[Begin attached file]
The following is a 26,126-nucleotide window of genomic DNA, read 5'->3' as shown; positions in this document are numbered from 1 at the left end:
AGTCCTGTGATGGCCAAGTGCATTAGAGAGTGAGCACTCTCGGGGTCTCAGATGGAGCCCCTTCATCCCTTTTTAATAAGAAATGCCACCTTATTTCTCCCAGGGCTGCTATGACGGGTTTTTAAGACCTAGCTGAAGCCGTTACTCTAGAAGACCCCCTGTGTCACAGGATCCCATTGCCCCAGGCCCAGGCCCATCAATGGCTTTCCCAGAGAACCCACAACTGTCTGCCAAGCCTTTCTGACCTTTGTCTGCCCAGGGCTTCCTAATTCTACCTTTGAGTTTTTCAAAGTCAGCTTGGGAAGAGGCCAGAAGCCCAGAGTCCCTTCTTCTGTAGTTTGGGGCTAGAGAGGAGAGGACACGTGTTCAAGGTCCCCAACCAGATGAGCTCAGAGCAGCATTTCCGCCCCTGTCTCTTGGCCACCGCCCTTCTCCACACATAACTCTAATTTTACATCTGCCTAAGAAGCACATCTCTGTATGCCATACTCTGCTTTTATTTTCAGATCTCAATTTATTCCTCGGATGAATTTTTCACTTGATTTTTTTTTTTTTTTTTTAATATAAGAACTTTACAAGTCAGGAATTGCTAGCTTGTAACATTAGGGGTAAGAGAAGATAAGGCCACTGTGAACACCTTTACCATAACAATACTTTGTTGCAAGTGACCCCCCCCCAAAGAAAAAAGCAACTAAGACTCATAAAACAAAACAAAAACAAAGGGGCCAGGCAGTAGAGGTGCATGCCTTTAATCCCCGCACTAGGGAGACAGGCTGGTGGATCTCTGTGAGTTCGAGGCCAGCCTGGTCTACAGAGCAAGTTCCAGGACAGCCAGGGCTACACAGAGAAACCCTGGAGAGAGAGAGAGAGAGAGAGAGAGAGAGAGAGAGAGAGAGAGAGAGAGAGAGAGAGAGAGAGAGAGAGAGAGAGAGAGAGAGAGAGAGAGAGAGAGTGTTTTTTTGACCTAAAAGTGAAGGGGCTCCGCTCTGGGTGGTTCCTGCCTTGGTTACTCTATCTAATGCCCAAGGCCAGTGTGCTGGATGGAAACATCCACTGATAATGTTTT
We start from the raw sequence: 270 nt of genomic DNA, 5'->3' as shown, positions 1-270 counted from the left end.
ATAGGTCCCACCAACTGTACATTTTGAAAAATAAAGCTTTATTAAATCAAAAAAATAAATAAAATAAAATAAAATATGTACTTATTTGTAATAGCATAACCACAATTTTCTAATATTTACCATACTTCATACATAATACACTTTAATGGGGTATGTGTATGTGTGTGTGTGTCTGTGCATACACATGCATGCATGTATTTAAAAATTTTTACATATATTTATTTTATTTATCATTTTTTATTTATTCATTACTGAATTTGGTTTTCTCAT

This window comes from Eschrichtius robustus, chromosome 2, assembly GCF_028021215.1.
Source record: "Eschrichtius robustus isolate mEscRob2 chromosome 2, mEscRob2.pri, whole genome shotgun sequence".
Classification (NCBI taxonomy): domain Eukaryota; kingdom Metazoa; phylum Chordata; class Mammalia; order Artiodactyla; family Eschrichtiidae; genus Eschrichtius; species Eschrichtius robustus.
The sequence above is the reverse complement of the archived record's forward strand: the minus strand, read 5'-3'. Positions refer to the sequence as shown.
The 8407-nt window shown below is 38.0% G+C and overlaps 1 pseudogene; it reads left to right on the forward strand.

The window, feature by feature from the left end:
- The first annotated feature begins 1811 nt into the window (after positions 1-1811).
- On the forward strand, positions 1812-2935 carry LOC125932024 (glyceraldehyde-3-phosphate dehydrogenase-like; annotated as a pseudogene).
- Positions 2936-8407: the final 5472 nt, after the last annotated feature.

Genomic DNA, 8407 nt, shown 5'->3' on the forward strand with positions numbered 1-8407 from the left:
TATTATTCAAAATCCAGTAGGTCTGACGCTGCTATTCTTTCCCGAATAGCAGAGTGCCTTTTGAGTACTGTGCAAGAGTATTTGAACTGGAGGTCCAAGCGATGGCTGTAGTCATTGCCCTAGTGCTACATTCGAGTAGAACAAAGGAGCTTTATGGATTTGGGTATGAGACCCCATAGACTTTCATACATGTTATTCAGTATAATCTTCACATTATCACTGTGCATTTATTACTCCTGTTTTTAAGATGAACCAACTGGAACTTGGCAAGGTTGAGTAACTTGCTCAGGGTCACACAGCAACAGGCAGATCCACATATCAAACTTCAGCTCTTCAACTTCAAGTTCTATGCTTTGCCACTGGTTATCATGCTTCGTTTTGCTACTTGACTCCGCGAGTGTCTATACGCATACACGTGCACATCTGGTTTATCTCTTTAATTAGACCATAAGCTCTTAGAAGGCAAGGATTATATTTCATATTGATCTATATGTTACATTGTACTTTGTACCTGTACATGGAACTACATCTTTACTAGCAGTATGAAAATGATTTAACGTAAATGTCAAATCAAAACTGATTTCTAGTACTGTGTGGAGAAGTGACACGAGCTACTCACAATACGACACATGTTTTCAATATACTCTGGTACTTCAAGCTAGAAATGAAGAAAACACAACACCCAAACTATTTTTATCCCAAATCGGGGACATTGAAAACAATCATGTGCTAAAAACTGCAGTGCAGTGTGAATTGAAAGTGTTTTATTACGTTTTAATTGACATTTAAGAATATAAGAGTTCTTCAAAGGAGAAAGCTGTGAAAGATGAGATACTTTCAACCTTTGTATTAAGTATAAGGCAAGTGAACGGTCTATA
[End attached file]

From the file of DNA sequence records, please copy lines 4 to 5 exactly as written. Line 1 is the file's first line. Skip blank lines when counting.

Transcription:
ATAGGTCCCACCAACTGTACATTTTGAAAAATAAAGCTTTATTAAATCAAAAAAATAAATAAAATAAAATAAAATATGTACTTATTTGTAATAGCATAACCACAATTTTCTAATATTTACCATACTTCATACATAATACACTTTAATGGGGTATGTGTATGTGTGTGTGTGTCTGTGCATACACATGCATGCATGTATTTAAAAATTTTTACATATATTTATTTTATTTATCATTTTTTATTTATTCATTACTGAATTTGGTTTTCTCAT

This window comes from Eschrichtius robustus, chromosome 2, assembly GCF_028021215.1.